Phishers take advantage of Wells Fargo's woes

Phishing sites are looking to take advantage of last weekend's outage of services at Wells Fargo.

Although they look similiar, the fraudulent site above uses a URL that isn't SSL-protected (note the white address bar), nor is it from the Wells Fargo top-level domain (note the numbers in the URL). The fraudulent site also uses an older version of the Wells Fargo log-in page.

Sites monitoring phishing activity are today reporting an increase in Wells Fargo phishing sites as thieves looking to take advantage of an outage over the weekend have started sending out e-mail pretending to be from the San Francisco-based institution.

On Sunday Wells Fargo experienced an outage of its ATM and online banking services. The problem, which also affected back-end systems for the bank's mortgage, equity and student loans, had been resolved as of Tuesday afternoon. Because the bank needed to use backup records, individual account balances might not up be up to date for a few more days. Through the media, the bank has apologized for any inconvenience. However, phishers have wasted no time in sending out their own e-mails, pretending to be from Well Fargo.

The legitimate Wells Fargo site is SSL-protected (note the yellow address bar), uses the Wells Fargo top-level domain, and features the latest log-in page design.

Banks typically do not send e-mail to their customers; that should be your first warning sign. In one e-mail that begins "Dear Wells Fargo customer ...," users are invited to link to a fraudulent Wells Fargo phishing site in order to update account information. The site, still active on Wednesday afternoon, looked similar to the legitimate Wells Fargo site; however the phishing site did not use the latest page redesign, nor was the URL secure through Secure Sockets Layer (SSL) encryption, nor did it mention Wells Fargo within its top-level domain. When compared side-by-side with the legitimate site, the differences (especially within the address bars) should be obvious.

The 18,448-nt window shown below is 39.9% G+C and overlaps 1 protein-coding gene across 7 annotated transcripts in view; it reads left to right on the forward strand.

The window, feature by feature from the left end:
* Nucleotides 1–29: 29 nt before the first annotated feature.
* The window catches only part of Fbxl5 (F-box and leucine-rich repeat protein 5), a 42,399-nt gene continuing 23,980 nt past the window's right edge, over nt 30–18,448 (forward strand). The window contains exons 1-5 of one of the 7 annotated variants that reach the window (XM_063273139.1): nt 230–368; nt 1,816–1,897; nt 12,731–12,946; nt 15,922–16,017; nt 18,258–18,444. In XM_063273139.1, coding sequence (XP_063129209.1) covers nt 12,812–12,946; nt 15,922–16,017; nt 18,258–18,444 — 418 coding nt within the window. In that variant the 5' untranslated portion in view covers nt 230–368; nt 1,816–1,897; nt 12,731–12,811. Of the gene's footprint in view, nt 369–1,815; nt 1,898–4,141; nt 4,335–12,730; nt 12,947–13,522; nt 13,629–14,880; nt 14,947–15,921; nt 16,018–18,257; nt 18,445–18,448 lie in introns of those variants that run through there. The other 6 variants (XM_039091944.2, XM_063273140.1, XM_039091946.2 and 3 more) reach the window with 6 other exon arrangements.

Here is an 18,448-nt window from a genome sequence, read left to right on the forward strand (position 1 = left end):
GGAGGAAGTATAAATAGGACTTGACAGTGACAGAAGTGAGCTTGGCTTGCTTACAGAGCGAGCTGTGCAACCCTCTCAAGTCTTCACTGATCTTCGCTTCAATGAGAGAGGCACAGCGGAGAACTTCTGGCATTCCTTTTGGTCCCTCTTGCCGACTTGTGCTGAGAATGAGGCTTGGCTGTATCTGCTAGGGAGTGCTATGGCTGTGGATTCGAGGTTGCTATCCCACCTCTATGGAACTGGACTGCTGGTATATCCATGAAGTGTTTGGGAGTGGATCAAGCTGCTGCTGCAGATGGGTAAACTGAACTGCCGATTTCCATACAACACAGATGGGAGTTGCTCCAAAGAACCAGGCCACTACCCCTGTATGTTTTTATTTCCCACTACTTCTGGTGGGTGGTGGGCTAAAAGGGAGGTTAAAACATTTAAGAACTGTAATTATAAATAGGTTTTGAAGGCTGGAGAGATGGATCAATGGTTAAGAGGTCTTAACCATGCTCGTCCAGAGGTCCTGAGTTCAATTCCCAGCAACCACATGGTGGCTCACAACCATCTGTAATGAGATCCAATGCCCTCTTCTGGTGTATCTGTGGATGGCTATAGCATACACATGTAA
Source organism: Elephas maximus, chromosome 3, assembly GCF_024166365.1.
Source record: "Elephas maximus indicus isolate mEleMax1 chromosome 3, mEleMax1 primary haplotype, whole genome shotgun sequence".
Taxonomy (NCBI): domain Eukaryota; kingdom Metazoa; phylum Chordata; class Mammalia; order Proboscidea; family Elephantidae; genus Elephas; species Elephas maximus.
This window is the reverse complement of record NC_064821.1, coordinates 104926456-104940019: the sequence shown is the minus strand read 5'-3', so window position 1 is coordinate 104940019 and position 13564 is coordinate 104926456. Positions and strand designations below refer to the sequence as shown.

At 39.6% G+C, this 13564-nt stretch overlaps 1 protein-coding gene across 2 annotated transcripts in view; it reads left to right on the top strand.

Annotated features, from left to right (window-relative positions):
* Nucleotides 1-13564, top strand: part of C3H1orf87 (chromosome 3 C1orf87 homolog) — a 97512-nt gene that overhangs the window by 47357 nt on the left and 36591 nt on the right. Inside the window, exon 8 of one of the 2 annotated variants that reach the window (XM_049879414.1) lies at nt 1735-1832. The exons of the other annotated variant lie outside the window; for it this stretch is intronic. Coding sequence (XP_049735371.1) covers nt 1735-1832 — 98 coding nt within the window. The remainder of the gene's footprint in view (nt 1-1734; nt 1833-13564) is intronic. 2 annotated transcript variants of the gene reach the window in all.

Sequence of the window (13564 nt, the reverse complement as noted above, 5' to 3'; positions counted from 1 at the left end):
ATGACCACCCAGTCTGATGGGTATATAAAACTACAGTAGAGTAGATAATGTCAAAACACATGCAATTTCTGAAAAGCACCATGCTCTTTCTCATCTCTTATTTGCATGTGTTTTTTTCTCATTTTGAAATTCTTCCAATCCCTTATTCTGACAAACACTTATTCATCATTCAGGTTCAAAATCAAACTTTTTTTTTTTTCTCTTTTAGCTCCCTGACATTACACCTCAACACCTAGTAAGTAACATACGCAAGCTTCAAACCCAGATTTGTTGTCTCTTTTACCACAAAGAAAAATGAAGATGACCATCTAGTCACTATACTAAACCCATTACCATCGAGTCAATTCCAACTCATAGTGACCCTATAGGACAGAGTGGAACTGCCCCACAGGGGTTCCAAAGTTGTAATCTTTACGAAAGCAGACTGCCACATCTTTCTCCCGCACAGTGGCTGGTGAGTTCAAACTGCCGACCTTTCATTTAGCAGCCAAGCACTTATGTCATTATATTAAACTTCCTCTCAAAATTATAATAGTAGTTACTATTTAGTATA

When accessing your online bank accounts, use a previously bookmarked URL or type in the address yourself. Once on the banking site, make sure the address bar shows a SSL connection (usually the address bar will be a different color and display a tiny paddle lock) before typing in a user ID or password. Also, the latest versions of Firefox 2 and Internet Explorer 7 include built-in antiphishing tools to block fraudulent sites, but these tools must be enabled first.

About the author

    As CNET's former resident security expert, Robert Vamosi has been interviewed on the BBC, CNN, MSNBC, and other outlets to share his knowledge about the latest online threats and to offer advice on personal and corporate security.

     

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